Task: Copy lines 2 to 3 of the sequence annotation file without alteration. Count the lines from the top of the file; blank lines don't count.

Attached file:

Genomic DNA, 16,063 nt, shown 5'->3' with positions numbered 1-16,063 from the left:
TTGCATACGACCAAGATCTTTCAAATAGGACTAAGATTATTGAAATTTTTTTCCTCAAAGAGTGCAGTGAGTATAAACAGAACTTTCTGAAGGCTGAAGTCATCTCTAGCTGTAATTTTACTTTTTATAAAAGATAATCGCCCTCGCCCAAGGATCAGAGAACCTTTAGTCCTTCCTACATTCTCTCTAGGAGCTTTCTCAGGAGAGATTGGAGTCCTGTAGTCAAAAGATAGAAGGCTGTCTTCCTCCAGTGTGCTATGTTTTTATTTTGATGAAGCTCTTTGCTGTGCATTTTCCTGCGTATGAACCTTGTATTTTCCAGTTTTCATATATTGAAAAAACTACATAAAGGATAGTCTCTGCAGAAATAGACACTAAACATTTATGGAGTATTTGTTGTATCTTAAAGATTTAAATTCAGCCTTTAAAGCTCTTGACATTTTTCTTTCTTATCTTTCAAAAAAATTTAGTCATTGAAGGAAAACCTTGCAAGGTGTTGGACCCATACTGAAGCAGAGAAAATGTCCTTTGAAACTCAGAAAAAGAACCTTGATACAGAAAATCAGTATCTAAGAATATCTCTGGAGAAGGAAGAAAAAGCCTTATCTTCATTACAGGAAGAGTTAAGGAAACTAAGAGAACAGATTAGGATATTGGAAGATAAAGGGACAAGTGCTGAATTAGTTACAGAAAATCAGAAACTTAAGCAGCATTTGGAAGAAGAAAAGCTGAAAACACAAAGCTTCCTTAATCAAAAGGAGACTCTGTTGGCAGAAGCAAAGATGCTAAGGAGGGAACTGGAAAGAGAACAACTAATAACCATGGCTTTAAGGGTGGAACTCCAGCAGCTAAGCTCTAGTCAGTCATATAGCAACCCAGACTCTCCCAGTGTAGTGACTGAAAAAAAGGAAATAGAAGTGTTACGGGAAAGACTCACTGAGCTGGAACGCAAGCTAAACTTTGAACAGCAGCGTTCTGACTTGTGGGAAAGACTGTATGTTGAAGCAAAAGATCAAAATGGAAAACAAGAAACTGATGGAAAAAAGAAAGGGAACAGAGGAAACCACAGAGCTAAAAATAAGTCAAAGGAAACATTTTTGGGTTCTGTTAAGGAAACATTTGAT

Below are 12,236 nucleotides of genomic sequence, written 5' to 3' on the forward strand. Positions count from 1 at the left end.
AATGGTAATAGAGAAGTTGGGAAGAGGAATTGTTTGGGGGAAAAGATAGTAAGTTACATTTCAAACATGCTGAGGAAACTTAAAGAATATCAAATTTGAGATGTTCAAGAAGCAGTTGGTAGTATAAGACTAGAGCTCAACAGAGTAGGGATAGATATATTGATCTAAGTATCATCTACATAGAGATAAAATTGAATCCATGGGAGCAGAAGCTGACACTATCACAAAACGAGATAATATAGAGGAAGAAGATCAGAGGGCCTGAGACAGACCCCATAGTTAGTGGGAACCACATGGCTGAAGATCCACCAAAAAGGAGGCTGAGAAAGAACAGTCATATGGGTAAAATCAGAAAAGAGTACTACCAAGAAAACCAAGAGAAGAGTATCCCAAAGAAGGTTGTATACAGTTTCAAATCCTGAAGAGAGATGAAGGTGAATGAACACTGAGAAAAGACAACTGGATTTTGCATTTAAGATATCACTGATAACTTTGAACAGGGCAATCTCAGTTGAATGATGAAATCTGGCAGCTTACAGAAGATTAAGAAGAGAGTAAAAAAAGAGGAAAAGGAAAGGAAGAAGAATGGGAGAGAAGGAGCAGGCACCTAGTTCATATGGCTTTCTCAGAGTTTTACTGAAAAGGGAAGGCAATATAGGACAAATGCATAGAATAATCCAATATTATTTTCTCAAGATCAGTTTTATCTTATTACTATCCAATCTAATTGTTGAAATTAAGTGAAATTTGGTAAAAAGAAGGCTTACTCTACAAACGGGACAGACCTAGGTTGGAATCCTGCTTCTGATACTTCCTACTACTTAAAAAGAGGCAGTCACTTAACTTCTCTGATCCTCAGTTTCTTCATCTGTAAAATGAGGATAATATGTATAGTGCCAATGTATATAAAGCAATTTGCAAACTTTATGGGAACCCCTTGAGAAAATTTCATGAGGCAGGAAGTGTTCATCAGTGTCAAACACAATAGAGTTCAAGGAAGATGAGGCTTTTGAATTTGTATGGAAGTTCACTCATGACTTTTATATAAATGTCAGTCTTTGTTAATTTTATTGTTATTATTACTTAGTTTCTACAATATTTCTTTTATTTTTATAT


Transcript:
TTGCATACGACCAAGATCTTTCAAATAGGACTAAGATTATTGAAATTTTTTTCCTCAAAGAGTGCAGTGAGTATAAACAGAACTTTCTGAAGGCTGAAGTCATCTCTAGCTGTAATTTTACTTTTTATAAAAGATAATCGCCCTCGCCCAAGGATCAGAGAACCTTTAGTCCTTCCTACATTCTCTCTAGGAGCTTTCTCAGGAGAGATTGGAGTCCTGTAGTCAAAAGATAGAAGGCTGTCTTCCTCCAGTGTGCTATGTTTTTATTTTGATGAAGCTCTTTGCTGTGCATTTTCCTGCGTATGAACCTTGTATTTTCCAGTTTTCATATATTGAAAAAACTACATAAAGGATAGTCTCTGCAGAAATAGACACTAAACATTTATGGAGTATTTGTTGTATCTTAAAGATTTAAATTCAGCCTTTAAAGCTCTTGACATTTTTCTTTCTTATCTTTCAAAAAAATTTAGTCATTGAAGGAAAACCTTGCAAGGTGTTGGACCCATACTGAAGCAGAGAAAATGTCCTTTGAAACTCAGAAAAAGAACCTTGATACAGAAAATCAGTATCTAAGAATATCTCTGGAGAAGGAAGAAAAAGCCTTATCTTCATTACAGGAAGAGTTAAGGAAACTAAGAGAACAGATTAGGATATTGGAAGATAAAGGGACAAGTGCTGAATTAGTTACAGAAAATCAGAAACTTAAGCAGCATTTGGAAGAAGAAAAGCTGAAAACACAAAGCTTCCTTAATCAAAAGGAGACTCTGTTGGCAGAAGCAAAGATGCTAAGGAGGGAACTGGAAAGAGAACAACTAATAACCATGGCTTTAAGGGTGGAACTCCAGCAGCTAAGCTCTAGTCAGTCATATAGCAACCCAGACTCTCCCAGTGTAGTGACTGAAAAAAAGGAAATAGAAGTGTTACGGGAAAGACTCACTGAGCTGGAACGCAAGCTAAACTTTGAACAGCAGCGTTCTGACTTGTGGGAAAGACTGTATGTTGAAGCAAAAGATCAAAATGGAAAACAAGAAACTGATGGAAAAAAGAAAGGGAACAGAGGAAACCACAGAGCTAAAAATAAGTCAAAGGAAACATTTTTGGGTTCTGTTAAGGAAACATTTGAT

Below are 12,236 nucleotides of genomic sequence, written 5' to 3' on the forward strand. Positions count from 1 at the left end.